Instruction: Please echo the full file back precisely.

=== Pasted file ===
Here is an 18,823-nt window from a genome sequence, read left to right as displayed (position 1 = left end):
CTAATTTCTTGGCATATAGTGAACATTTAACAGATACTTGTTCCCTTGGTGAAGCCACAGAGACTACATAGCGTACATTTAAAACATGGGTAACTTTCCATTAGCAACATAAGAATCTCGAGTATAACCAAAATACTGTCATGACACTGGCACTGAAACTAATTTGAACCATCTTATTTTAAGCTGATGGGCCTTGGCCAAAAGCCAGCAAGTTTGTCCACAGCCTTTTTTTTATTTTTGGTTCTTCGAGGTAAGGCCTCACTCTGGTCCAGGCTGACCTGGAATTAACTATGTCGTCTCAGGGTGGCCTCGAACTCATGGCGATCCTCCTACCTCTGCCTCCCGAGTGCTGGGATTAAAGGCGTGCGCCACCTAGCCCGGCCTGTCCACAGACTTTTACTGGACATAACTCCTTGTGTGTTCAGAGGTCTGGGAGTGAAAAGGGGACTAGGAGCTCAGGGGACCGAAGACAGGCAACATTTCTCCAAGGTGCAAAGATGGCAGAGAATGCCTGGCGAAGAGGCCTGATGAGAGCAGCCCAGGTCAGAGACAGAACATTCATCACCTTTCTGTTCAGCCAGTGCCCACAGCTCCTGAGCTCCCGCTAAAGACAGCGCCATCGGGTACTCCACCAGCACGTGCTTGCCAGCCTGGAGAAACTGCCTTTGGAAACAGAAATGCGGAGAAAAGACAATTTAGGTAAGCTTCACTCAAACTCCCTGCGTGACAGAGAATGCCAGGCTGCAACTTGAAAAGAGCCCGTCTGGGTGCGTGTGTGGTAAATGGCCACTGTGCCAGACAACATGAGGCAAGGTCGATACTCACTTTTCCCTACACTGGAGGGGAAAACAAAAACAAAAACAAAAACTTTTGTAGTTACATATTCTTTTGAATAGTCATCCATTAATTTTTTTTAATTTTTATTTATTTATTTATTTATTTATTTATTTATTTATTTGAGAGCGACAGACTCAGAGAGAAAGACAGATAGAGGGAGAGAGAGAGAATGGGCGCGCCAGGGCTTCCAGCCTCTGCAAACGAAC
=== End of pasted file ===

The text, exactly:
Here is an 18,823-nt window from a genome sequence, read left to right as displayed (position 1 = left end):
CTAATTTCTTGGCATATAGTGAACATTTAACAGATACTTGTTCCCTTGGTGAAGCCACAGAGACTACATAGCGTACATTTAAAACATGGGTAACTTTCCATTAGCAACATAAGAATCTCGAGTATAACCAAAATACTGTCATGACACTGGCACTGAAACTAATTTGAACCATCTTATTTTAAGCTGATGGGCCTTGGCCAAAAGCCAGCAAGTTTGTCCACAGCCTTTTTTTTATTTTTGGTTCTTCGAGGTAAGGCCTCACTCTGGTCCAGGCTGACCTGGAATTAACTATGTCGTCTCAGGGTGGCCTCGAACTCATGGCGATCCTCCTACCTCTGCCTCCCGAGTGCTGGGATTAAAGGCGTGCGCCACCTAGCCCGGCCTGTCCACAGACTTTTACTGGACATAACTCCTTGTGTGTTCAGAGGTCTGGGAGTGAAAAGGGGACTAGGAGCTCAGGGGACCGAAGACAGGCAACATTTCTCCAAGGTGCAAAGATGGCAGAGAATGCCTGGCGAAGAGGCCTGATGAGAGCAGCCCAGGTCAGAGACAGAACATTCATCACCTTTCTGTTCAGCCAGTGCCCACAGCTCCTGAGCTCCCGCTAAAGACAGCGCCATCGGGTACTCCACCAGCACGTGCTTGCCAGCCTGGAGAAACTGCCTTTGGAAACAGAAATGCGGAGAAAAGACAATTTAGGTAAGCTTCACTCAAACTCCCTGCGTGACAGAGAATGCCAGGCTGCAACTTGAAAAGAGCCCGTCTGGGTGCGTGTGTGGTAAATGGCCACTGTGCCAGACAACATGAGGCAAGGTCGATACTCACTTTTCCCTACACTGGAGGGGAAAACAAAAACAAAAACAAAAACTTTTGTAGTTACATATTCTTTTGAATAGTCATCCATTAATTTTTTTTAATTTTTATTTATTTATTTATTTATTTATTTATTTATTTATTTGAGAGCGACAGACTCAGAGAGAAAGACAGATAGAGGGAGAGAGAGAGAATGGGCGCGCCAGGGCTTCCAGCCTCTGCAAACGAAC